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The Cato Institute together with the New Economic School of Georgia organized a libertarian event in Tbilisi in 2006. Co-organizers included the Atlas Economic Research Foundation, the Heritage Foundation, the Friedrich Naumann Foundation and others. For more see Freedom, Commerce, and Peace: A Regional Agenda.
To get a sense of Georgia's economic improvements, please see a set of IMF reports on developments since 2004, at the IMF's Georgia website.
IMF: "Georgia: Fifth Review Under the Stand-By Arrangement and Request for Modification of Performance Criteria" (2010). Pages 27 onwards include macroeconomic indicators.
"Real GDP growth, which had been impressive and broad based until June 2008, is projected to become negative in the second half of 2008, following a sharp decline in private demand driven by lower inflows and the shock to confidence. Growth in 2008 is projected at 3½ percent." (p. 8)
IMF: "Georgia: Sixth Review Under the Three-Year Arrangement Under the Poverty Reduction and Growth Facility and Request for Waiver of Performance Criteria - Staff Report; Press Release on the Executive Board Discussion; and Statement by the Executive Director for Georgia" (2007):
"Fiscal performance saw a spectacular improvement, with tax revenues increasing from 14.5 percent of GDP in 2003 to almost 22 percent in 2006, despite a reduction in rates and the elimination of a number of taxes. Combined with privatization proceeds (which averaged 4.2 percent of GDP in 200506), this allowed the authorities to clear arrears, increase pensions, and upgrade defense capacity and economic infrastructure, while reducing public debt from close to 50 percent of GDP in 2003 to 22 percent in 2006." (p. 4)
IMF: "Georgia: Ex Post Assessment of Georgia's Performance Under Fund-Supported Programs--Staff Report; Public Information Notice on the Executive Board Discussion; and Statement by the Executive Director for Georgia" (2004):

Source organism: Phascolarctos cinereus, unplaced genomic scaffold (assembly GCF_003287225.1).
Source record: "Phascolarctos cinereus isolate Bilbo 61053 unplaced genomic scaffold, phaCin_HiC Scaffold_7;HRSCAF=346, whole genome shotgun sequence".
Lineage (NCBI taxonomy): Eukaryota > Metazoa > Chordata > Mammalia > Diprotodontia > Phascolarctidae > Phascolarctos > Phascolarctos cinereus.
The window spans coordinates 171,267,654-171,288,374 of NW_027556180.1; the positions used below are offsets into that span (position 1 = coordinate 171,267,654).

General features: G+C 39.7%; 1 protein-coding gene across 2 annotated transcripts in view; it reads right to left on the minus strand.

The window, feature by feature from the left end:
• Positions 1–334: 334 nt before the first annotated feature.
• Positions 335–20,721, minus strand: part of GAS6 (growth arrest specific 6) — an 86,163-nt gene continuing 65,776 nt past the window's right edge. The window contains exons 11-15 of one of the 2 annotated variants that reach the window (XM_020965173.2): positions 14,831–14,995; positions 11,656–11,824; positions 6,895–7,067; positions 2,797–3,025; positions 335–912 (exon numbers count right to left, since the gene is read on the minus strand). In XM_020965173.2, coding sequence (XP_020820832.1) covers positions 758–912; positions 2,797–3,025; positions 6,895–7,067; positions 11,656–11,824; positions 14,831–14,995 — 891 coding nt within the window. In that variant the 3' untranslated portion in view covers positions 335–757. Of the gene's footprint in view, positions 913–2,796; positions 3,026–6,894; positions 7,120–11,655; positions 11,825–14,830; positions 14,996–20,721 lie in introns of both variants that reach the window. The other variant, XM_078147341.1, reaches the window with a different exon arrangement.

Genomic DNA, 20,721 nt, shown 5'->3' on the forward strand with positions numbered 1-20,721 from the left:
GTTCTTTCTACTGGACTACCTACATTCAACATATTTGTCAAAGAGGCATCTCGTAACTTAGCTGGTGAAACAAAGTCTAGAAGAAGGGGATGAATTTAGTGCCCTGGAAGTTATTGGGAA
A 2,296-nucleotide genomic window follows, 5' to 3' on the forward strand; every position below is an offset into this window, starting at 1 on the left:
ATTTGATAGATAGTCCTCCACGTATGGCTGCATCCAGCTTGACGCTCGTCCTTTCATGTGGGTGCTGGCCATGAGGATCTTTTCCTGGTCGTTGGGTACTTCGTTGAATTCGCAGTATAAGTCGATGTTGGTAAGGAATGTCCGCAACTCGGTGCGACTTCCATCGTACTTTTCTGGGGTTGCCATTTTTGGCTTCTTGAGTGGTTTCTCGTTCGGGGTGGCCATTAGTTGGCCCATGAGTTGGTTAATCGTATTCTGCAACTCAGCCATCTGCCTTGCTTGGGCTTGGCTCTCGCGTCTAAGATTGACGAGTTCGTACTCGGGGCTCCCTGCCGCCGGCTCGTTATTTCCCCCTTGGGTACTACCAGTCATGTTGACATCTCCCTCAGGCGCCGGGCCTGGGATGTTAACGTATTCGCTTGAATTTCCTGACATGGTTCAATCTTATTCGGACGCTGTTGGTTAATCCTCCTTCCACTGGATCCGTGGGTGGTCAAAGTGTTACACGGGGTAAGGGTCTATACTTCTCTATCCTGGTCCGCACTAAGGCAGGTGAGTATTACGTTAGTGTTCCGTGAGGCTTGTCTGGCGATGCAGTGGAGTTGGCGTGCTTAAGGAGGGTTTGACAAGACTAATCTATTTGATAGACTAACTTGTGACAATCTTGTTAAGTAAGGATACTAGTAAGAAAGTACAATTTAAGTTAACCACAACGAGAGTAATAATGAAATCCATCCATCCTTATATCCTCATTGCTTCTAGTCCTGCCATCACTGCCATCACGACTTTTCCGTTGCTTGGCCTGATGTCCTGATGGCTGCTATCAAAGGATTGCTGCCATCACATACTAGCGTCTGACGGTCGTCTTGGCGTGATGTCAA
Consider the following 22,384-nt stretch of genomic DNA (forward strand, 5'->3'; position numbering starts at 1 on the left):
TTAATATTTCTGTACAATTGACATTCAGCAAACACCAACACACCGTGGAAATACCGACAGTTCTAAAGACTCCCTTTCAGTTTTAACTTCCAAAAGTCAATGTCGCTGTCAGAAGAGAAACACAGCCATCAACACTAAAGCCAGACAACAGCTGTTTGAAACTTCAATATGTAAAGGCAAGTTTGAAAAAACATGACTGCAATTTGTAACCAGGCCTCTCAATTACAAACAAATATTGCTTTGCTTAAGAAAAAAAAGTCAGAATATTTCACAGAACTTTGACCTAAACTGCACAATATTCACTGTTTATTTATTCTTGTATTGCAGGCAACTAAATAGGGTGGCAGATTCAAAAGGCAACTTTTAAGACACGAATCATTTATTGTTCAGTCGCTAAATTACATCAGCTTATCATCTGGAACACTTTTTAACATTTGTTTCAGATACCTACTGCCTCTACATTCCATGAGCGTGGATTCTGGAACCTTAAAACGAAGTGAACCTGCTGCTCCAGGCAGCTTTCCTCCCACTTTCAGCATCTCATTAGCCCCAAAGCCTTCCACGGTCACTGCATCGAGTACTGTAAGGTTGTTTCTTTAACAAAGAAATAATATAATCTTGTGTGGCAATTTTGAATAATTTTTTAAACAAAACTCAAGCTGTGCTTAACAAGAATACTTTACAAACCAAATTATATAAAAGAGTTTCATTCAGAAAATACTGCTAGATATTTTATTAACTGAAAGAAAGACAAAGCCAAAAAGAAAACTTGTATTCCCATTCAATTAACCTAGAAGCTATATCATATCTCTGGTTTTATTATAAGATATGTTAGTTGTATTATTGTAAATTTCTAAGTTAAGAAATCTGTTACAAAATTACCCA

"Although Georgia undertook significant privatization during the 1990s (virtually all small firms and over 1,000 medium and large ones were privatized) the program overlooked privatization of many large enterprises with the exception of the Tbilisi electricity distribution company…some progress was registered in 2003 with the privatization of Azoti and Zestafoni Ferro plants and the introduction of private management in key electricity sector entities, as mentioned above." (p. 8)
This paper was published by the IMF in November 2003, just days before the Saakashvili's team ousted Shevardnadze from power: "Georgia: 2003 Article IV Consultation--Staff Report; Staff Statement; and Public Information Notice on the Executive Board Discussion" (2003)
"The authorities need to redouble their efforts to tackle pervasive corruption and tax evasion. This will be key for generating the resources necessary to discharge core government obligations and fostering a business climate conductive to higher private investment" (p. 5)
For selected IMF papers from the pre-Rose Revolution period, please see:
- IMF: "Georgia - Recent Economic Developments and Selected Issues" (1998)
- IMF: "Georgia: Recent Economic Developments and Selected Issues" (2001)
- IMF: "Georgia: Recent Economic Developments and Selected Issues" (2000)
- IMF: "Georgia: Poverty Reduction Strategy Paper" (2003)
On industry in Georgia see World Bank: "Georgia: A blueprint for reforms" (1993):
"Prior to World War II, the industrial sector in Georgia was small, and concentrated in food processing, mining, light industries (particularly textiles), and woodworking. The major thrust of subsequent industrialization under the auspices of the Soviet central government focused primarily on rapid development of military production, and thereafter on electro-machinery building, and heavy industry."
Georgia as a model
Bendukidze and Russian capitalism
Jacobins in Tbilisi
The future of Georgian libertarianism